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Does a secret recording of a discussion with your boss offer you any protection in termination or bullying cases?

We refer back to our two popular Secret Recordings articles “Is it lawful to secretly record a conversation on a smart phone at work? ” and ” Is making a secret recording of a conversation in the workplace against the law?” and took the opportunity to dig a little deeper into this complex topic.

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Are you being sexually harassed at work? Take action!

There is significant confusion among people about the type of behaviour that constitutes sexual harassment. Despite being outlawed for over 25 years, sexual harassment remains a problem in Australia, many sexually harassed/abused people, particularly women, are still reluctant to take action!

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It’s not acceptable to treat injured workers as faulty parts that can be replaced

It’s the phone call (or the letter) that any injured worker dreads and it states something like this:

“We hoped (yeah, right!) you would recover enough from your injury to go back to your (pre-injury or old) job, but, eh look, you’ve been away on extended of leave without pay for over 2  months now.”

“You’ have no more sick leave and have also exhausted your annual leave.”

“We can’t keep you,  We can’t keep your job open forever, I’m sorry (yeah right!)  but we’re going to have to let you go and replace you. Surely you understand that?”

It happens all the time! And many injured workers are pressured into accepting this situation ; others are (falsely) led to believe that their employer is within their rights to, well yes, replace them.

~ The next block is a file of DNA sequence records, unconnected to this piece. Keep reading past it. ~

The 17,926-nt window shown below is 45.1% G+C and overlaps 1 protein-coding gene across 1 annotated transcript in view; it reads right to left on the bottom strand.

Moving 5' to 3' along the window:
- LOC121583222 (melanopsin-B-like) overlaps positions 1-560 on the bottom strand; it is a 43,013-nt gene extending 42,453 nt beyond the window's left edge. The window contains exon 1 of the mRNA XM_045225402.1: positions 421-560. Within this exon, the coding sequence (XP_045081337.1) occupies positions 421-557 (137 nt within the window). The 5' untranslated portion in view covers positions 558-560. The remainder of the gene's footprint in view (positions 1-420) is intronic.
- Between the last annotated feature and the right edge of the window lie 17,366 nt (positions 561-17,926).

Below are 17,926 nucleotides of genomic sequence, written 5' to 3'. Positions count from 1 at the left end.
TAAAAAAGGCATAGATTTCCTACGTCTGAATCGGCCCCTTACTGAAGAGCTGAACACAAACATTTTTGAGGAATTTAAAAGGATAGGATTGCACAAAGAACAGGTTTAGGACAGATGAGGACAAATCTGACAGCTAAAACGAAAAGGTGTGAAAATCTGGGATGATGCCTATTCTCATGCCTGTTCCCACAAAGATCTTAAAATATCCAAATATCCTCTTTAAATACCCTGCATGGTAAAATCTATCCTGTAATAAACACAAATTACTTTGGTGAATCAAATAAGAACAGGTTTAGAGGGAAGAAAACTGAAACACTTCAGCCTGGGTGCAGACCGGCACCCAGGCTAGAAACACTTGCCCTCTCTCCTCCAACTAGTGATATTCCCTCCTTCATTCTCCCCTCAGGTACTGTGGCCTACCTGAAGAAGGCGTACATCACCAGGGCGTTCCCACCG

Guess what? It’s not on and it is illegal to terminate an injured or ill worker who is on temporary leave to recover.

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Common law claims for psychological injury – injured workers often fail to establish breach of duty of care

We recently received several emails from injured workers suffering from primary, moderate to severe psychiatric injuries asking us whether they would be eligible to lodge a common law damages claim.

Injured workers in some jurisdictions (states) have the ability to sue their employers if they have been negligent.

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When can a matter be struck out in the NSW Workers Compensation Commission?

Due to an increasing number of matters not being ready to proceed in the NSW Workers Compensation Commission (WCC)  at the teleconference stage, the NSW Workers Compensation Commission (WCC) issued an E-bulletin in November 2013 as to how a matter is to proceed when it is unprepared at a teleconference.

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Medical Panel to only assess injuries subject of the Certificate of Assessment of Degree of Impairment

In September 2013, the Victorian Supreme Court determined that the Convenor of Medical Panels (in Victoria) cannot convene a Medical Panel to assess a psychiatric injury on the basis of a bare allegation in a statement of claim of a psychological reaction to a physical injury in circumstances where the injured worker (or his/her lawyer) has only served a certificate of assessment relating to a physical injury. So, in other words: no assessment will be undertaken without a Certificate.

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Injured workers entitled to claim for the totality of their injuries – Victorian Court of Appeal

We refer back to our previous post “Workcover compensations cases from the courts “, legal case 10: G v Silaforts Painting Pty Ltd & Ors [2012] VSCA 179 (8 August 2012)  which merits full coverage. In this Victorian case, the Supreme Court of Victoria, Court of Appeal (the VCA) has ruled that injured workers bringing a common law damages claim under s 134AB of the Accident Compensation Act 1985 (the AC Act) are entitled to claim for the totality of their injuries and not solely for specific injuries deemed “serious” in their own right.

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